Hackers often seize trending online topics like the new coronavirus in scam emails, texts and phone calls as a way to get potential victims' attention and install malware on their devices or gain access to sensitive information.
As COVID-19 cases spread across the globe at an alarming rate, more and more people are searching coronavirus-related terms and precautionary measures. The Better Business Bureau (BBB) and Federal Trade Commission (FTC) issued alerts warning people of COVID-19-related scam emails and texts in mid-February.
"We want people to just take a moment, stop, realize that scammers cast a wide net and that they are opportunistic," Colleen Tressler, FTC consumer education specialist, told FOX Business. "When it comes to phishing, we always tell people not to click on links or open attachments [from unfamiliar senders]. You could be opening yourself up to malware and people could be trying to get access to your personal information, passwords, credit card numbers and more."
One phishing email reviewed by the BBB says "the government has discovered a vaccine but is keeping it secret for 'security reasons'" despite the fact that this is largely false, the alert says. The email then links to a fraudulent website that asks for credit card information.
Similar intelligence from cybersecurity research company Check Point Research found that the number of internet domain names that include coronavirus-related words had jumped in mid-February, meaning bad actors are creating fraudulent websites related to the new virus outbreak to trick curious users into giving up sensitive information or downloading viruses by accident.
Here's how people and businesses can avoid falling for these scams:
1. Check email addresses, spelling errors
An example of a coronavirus-related scam text that I received last week shown above contains several spelling and grammatical errors that indicate it was not sent by a professional business or organization. The URL displayed in the message is also unfamiliar.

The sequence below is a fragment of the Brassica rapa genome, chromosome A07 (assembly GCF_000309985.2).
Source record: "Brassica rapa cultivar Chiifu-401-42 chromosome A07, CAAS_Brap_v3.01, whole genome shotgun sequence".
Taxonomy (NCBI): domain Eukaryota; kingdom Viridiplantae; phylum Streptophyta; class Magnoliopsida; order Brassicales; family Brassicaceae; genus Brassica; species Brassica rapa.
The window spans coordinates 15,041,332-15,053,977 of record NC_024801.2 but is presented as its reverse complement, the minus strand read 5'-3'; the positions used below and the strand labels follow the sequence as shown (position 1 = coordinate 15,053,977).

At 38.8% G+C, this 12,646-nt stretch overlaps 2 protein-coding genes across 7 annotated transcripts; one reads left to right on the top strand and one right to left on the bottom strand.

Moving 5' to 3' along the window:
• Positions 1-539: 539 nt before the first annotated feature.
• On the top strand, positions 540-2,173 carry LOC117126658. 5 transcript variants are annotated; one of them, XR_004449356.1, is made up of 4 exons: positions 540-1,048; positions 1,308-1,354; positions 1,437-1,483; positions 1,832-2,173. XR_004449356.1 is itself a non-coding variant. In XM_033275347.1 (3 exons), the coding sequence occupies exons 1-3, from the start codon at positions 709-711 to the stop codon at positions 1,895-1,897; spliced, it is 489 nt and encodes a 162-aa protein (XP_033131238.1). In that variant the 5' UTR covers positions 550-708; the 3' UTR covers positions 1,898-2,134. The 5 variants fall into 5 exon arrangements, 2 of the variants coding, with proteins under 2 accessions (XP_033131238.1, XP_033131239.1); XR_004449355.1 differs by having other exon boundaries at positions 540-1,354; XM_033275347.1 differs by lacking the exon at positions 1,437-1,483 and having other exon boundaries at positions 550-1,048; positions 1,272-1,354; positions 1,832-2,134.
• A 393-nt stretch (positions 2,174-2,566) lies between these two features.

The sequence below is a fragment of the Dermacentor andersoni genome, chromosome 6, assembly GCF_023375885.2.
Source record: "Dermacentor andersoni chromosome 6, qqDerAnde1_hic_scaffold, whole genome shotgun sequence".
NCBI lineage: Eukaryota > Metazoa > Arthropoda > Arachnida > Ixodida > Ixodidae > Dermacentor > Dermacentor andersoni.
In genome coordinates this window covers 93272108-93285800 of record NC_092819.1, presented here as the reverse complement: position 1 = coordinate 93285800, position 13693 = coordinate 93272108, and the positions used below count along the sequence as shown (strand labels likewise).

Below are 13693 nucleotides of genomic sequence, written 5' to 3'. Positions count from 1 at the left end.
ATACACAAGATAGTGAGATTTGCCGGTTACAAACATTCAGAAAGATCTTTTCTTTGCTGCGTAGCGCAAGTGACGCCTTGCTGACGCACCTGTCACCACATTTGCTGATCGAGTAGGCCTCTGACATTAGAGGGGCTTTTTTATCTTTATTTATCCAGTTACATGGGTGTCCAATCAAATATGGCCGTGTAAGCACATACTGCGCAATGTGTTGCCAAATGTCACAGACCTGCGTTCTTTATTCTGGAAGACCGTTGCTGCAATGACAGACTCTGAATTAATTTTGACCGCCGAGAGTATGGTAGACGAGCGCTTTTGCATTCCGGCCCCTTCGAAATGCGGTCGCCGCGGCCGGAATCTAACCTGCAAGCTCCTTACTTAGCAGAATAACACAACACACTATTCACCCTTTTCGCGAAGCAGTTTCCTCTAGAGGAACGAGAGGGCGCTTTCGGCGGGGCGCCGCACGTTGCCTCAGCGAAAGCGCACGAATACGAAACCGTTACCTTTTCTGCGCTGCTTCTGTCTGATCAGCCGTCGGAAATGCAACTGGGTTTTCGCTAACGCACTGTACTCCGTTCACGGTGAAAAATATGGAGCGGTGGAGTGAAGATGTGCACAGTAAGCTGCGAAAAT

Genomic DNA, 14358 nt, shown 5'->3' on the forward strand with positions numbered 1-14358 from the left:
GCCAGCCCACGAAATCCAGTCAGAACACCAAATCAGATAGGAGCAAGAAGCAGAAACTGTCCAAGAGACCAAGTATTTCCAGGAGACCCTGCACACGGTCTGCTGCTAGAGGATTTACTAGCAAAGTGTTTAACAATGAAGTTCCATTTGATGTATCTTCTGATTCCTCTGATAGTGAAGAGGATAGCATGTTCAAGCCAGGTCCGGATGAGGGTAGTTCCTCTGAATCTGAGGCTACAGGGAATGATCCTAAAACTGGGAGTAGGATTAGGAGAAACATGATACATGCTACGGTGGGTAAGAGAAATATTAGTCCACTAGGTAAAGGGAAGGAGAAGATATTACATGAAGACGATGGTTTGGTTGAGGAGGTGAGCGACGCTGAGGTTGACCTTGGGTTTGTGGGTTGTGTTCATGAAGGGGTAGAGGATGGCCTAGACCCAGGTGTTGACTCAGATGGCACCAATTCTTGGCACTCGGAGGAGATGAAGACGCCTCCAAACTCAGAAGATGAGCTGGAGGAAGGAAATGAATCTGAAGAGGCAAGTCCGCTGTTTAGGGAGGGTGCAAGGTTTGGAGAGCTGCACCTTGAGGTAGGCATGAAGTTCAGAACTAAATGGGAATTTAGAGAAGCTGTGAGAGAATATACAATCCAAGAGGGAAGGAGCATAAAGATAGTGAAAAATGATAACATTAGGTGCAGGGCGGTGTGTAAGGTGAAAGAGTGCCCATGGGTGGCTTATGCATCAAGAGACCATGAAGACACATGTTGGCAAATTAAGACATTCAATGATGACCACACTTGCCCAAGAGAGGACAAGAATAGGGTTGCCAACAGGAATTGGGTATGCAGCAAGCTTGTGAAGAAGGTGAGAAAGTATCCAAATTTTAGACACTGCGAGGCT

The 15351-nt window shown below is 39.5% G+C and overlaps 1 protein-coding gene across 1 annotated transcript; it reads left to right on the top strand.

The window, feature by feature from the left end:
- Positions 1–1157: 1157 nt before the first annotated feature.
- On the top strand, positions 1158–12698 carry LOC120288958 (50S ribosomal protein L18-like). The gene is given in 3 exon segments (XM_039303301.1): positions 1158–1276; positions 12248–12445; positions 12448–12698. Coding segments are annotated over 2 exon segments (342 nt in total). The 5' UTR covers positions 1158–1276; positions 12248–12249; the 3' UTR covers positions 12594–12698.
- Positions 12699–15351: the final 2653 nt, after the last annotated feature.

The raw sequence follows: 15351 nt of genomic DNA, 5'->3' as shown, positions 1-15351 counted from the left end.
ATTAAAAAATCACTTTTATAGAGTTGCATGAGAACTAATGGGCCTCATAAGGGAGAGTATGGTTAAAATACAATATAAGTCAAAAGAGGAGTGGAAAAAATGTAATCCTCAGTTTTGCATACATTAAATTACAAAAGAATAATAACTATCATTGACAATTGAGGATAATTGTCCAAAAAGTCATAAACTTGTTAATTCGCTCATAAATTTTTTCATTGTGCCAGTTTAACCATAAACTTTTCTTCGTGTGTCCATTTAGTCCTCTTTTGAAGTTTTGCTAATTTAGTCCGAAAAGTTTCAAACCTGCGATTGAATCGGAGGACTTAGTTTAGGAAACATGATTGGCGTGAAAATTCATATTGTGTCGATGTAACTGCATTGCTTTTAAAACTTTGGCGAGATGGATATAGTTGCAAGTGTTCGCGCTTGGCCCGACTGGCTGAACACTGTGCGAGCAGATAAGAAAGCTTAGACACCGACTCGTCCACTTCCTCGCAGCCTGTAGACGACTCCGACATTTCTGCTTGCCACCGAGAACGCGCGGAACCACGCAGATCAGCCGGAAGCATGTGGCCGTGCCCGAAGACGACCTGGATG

Tressler said scammers will often use email addresses and create websites that look real but aren't.
"There might just be a misspelling in a person’s name or the web address," Tressler explained. "If they link to a government organization, they may come from a .org or .net rather than a .gov. For example, a scammer might use CDC.com instead of CDC.gov."
People must take these small details into account when reading emails or text messages. Trusted sources send pre-reviewed, grammatically correct messages from familiar addresses or phone numbers. Familiar sources will also only ask users to click on links to familiar websites.
2. Hover cursors over links
Sometimes hackers use domain names that are disguised to look trustworthy or familiar. In some cases, hackers will hyperlink real web domains to fraudulent websites. Users should always hover their cursors over links link this in suspicious-looking emails. Since there is no way to do this on a smartphone, users should wait until they have access to a computer to investigate links in suspicious emails.
3. Protect your accounts, network
Tressler said the FTC's three tips for securing accounts are: "one, keep your computer systems up to date and back up data often; two, consider multi-factor authentication for accounts that support it; and three, change any compromised passwords and don’t use those old passwords for anything else."
4. Report scam attempts
Phishing victims and potential phishing victims should feel encouraged to report scam attempts to the FTC, BBB or even the FBI.
"We really want people to visit our consumer website, where people to sign up for scam alert and news alert subscriptions," Tressler said, "because when we start seeing more and more complaints about a particular issue, that really gives us more information to work with for certain cases. If people are seeing phishing scams about coronavirus or in general, we want to hear about it."
People can report scam attempts at FTC.gov/complaint or forward phishing emails to firstname.lastname@example.org.
5. Be aware
Simply being aware of these kinds of scams that use trending words and phrases to trick vulnerable email and phone users into giving out sensitive information is a good place to start.
Check Point Head of Threat Intelligence Lotem Finkelstein previously told FOX Business there are "thousands and thousands" of discussions going on between cybersecurity experts about how cybercriminals use trending topics from coronavirus holidays like Valentine's Day to "lure customers" with spam campaigns using self-made websites, social media, email and text messages.
"We discovered over 1,600 [websites] in the past week that seemed to be fishy had the word 'corona' in them," he added. "[Cybercriminals] try to get customers to complete an action so they unknowingly download malware such as ransomware."
This report contains material from previous FOX Business articles.